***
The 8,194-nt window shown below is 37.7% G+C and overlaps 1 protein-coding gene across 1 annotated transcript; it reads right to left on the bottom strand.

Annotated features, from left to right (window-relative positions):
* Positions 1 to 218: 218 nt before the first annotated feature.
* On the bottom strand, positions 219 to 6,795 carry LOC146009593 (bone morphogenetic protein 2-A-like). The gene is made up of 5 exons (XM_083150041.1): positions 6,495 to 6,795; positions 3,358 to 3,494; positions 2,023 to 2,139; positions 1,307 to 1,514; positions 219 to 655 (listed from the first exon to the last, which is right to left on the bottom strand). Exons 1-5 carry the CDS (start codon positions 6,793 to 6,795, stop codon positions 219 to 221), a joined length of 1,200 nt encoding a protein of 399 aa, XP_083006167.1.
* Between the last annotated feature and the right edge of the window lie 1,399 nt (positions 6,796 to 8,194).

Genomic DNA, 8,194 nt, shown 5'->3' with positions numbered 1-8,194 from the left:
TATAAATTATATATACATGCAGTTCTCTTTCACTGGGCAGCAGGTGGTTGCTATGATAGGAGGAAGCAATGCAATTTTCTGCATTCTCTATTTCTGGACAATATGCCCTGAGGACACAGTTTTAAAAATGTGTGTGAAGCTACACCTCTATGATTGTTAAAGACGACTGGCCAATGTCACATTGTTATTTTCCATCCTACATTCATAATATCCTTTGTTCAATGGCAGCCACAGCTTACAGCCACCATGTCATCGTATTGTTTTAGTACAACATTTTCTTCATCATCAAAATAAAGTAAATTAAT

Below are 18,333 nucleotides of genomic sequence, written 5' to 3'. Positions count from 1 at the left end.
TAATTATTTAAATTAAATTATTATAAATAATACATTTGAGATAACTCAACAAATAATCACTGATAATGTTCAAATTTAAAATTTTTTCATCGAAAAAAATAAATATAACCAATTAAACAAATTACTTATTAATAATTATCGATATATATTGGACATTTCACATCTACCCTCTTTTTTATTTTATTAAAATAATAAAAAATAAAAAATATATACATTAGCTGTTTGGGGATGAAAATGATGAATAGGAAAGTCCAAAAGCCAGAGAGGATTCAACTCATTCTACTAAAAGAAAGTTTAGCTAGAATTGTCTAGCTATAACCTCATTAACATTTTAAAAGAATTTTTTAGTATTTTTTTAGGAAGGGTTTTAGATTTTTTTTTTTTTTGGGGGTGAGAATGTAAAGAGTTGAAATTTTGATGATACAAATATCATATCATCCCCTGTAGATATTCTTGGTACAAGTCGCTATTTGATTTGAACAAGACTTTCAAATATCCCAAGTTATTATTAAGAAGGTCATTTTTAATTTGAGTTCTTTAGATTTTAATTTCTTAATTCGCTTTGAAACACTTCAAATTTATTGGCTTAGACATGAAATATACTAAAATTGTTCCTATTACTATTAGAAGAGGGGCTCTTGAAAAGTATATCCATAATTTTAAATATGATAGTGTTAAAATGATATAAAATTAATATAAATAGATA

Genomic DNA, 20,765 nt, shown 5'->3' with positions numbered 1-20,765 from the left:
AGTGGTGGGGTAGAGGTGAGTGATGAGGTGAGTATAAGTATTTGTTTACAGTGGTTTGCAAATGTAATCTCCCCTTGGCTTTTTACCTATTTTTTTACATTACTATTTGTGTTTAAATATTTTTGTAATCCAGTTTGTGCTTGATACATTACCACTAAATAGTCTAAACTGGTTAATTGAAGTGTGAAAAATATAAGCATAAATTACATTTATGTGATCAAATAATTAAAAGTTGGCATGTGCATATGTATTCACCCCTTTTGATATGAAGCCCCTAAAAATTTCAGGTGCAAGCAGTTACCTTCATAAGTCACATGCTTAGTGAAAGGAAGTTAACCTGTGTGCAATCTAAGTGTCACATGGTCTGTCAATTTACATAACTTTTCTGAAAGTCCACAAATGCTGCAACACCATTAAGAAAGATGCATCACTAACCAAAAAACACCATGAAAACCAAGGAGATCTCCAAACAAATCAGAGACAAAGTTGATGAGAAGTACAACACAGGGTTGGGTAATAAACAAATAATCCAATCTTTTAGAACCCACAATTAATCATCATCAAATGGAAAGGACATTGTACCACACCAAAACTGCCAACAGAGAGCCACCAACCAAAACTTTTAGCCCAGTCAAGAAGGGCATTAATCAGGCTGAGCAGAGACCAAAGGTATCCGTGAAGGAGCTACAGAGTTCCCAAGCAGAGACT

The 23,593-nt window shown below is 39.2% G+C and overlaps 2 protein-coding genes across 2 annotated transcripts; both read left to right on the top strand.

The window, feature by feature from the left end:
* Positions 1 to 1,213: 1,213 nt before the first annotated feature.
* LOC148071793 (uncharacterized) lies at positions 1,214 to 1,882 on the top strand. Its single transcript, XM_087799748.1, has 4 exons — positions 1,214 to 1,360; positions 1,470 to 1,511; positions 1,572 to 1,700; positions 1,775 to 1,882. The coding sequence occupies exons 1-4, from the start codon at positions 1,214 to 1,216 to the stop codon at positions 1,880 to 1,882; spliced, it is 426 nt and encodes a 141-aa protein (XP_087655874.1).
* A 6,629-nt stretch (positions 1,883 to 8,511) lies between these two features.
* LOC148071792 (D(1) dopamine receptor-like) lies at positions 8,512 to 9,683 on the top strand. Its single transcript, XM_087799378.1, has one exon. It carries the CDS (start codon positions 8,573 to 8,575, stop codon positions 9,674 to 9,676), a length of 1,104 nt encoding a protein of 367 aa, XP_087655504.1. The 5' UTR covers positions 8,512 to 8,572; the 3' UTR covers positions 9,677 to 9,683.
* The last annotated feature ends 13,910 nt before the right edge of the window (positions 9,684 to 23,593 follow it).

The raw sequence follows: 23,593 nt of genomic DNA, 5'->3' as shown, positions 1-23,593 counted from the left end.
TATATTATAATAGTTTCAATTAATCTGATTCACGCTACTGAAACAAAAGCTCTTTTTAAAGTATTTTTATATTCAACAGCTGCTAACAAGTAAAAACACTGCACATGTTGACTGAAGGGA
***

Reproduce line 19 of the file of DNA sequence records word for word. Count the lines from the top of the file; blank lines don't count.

The raw sequence follows: 23,593 nt of genomic DNA, 5'->3' as shown, positions 1-23,593 counted from the left end.